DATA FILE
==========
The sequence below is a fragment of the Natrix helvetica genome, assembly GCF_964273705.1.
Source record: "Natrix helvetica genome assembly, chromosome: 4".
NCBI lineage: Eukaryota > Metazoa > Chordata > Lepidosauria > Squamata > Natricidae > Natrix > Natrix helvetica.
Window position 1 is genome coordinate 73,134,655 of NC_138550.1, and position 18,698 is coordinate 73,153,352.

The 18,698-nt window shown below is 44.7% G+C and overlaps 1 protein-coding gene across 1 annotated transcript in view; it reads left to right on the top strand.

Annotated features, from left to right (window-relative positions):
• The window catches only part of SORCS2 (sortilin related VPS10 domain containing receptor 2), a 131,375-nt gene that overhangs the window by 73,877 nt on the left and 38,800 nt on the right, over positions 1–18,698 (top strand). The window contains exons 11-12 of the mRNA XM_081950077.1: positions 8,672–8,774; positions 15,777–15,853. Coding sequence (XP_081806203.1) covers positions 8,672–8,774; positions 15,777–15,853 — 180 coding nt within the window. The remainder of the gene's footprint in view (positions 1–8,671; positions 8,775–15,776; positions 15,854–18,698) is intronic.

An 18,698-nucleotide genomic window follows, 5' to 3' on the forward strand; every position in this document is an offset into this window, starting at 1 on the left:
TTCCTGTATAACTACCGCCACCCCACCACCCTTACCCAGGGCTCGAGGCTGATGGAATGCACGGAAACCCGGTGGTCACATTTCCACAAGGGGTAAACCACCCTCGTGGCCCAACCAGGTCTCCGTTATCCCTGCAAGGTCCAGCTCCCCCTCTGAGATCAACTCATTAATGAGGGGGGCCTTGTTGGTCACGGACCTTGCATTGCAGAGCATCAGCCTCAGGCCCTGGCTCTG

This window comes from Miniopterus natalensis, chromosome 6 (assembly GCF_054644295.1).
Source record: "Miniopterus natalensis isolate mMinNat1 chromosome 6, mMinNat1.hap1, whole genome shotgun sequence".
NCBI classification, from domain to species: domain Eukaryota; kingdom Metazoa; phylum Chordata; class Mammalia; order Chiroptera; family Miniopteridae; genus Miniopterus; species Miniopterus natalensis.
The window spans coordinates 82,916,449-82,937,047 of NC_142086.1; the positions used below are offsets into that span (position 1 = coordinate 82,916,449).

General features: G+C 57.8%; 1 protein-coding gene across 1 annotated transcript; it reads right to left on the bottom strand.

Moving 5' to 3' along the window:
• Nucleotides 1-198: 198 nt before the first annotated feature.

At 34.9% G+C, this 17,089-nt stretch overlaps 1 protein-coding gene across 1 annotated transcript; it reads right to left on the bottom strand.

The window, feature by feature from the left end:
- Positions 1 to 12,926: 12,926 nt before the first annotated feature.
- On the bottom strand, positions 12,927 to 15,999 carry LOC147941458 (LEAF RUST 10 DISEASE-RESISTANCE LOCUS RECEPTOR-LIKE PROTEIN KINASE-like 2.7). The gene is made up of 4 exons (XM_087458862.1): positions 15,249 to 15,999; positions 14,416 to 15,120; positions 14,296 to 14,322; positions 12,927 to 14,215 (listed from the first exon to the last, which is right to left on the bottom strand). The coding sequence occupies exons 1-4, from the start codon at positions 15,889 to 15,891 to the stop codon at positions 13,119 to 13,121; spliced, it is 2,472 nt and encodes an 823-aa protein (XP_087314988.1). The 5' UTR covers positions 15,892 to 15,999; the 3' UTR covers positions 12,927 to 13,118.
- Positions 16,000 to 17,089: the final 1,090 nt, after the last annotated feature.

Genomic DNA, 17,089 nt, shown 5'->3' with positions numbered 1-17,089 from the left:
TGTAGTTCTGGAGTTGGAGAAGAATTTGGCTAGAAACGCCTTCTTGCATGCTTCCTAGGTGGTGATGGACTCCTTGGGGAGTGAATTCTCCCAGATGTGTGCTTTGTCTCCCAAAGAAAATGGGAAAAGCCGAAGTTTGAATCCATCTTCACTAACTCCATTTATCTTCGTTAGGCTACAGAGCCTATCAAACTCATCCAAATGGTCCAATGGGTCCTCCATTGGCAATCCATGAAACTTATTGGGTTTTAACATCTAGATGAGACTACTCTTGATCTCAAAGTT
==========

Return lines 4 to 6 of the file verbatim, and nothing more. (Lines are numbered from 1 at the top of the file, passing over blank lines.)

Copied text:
Window position 1 is genome coordinate 73,134,655 of NC_138550.1, and position 18,698 is coordinate 73,153,352.

The 18,698-nt window shown below is 44.7% G+C and overlaps 1 protein-coding gene across 1 annotated transcript in view; it reads left to right on the top strand.

Annotated features, from left to right (window-relative positions):